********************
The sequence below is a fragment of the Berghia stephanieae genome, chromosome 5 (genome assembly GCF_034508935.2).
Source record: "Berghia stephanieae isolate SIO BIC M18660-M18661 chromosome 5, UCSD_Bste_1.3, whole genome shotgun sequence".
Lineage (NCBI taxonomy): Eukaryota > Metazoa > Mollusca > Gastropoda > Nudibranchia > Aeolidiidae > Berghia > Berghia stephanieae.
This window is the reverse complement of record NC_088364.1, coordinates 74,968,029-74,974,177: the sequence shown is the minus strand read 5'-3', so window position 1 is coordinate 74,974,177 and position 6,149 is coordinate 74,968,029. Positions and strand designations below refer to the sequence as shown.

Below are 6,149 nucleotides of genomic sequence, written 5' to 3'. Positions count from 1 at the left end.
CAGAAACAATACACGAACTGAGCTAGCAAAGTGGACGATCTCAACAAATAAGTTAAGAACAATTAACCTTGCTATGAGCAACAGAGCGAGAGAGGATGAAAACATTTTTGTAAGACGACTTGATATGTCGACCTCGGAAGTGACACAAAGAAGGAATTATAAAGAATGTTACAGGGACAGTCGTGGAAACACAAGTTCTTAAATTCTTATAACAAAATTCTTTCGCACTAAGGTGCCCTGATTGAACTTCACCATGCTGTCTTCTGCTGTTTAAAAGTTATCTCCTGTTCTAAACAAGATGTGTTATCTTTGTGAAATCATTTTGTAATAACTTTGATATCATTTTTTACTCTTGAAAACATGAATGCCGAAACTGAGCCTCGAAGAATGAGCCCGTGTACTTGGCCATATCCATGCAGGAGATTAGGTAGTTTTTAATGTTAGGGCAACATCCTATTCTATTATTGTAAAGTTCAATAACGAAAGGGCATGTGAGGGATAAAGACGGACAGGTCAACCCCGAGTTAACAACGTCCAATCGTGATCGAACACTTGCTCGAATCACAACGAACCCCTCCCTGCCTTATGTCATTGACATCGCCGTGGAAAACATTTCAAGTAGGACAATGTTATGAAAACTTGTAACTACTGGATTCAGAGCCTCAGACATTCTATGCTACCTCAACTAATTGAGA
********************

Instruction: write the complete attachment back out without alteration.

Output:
The sequence below is a fragment of the Berghia stephanieae genome, chromosome 5 (genome assembly GCF_034508935.2).
Source record: "Berghia stephanieae isolate SIO BIC M18660-M18661 chromosome 5, UCSD_Bste_1.3, whole genome shotgun sequence".
Lineage (NCBI taxonomy): Eukaryota > Metazoa > Mollusca > Gastropoda > Nudibranchia > Aeolidiidae > Berghia > Berghia stephanieae.
This window is the reverse complement of record NC_088364.1, coordinates 74,968,029-74,974,177: the sequence shown is the minus strand read 5'-3', so window position 1 is coordinate 74,974,177 and position 6,149 is coordinate 74,968,029. Positions and strand designations below refer to the sequence as shown.

Below are 6,149 nucleotides of genomic sequence, written 5' to 3'. Positions count from 1 at the left end.
CAGAAACAATACACGAACTGAGCTAGCAAAGTGGACGATCTCAACAAATAAGTTAAGAACAATTAACCTTGCTATGAGCAACAGAGCGAGAGAGGATGAAAACATTTTTGTAAGACGACTTGATATGTCGACCTCGGAAGTGACACAAAGAAGGAATTATAAAGAATGTTACAGGGACAGTCGTGGAAACACAAGTTCTTAAATTCTTATAACAAAATTCTTTCGCACTAAGGTGCCCTGATTGAACTTCACCATGCTGTCTTCTGCTGTTTAAAAGTTATCTCCTGTTCTAAACAAGATGTGTTATCTTTGTGAAATCATTTTGTAATAACTTTGATATCATTTTTTACTCTTGAAAACATGAATGCCGAAACTGAGCCTCGAAGAATGAGCCCGTGTACTTGGCCATATCCATGCAGGAGATTAGGTAGTTTTTAATGTTAGGGCAACATCCTATTCTATTATTGTAAAGTTCAATAACGAAAGGGCATGTGAGGGATAAAGACGGACAGGTCAACCCCGAGTTAACAACGTCCAATCGTGATCGAACACTTGCTCGAATCACAACGAACCCCTCCCTGCCTTATGTCATTGACATCGCCGTGGAAAACATTTCAAGTAGGACAATGTTATGAAAACTTGTAACTACTGGATTCAGAGCCTCAGACATTCTATGCTACCTCAACTAATTGAGA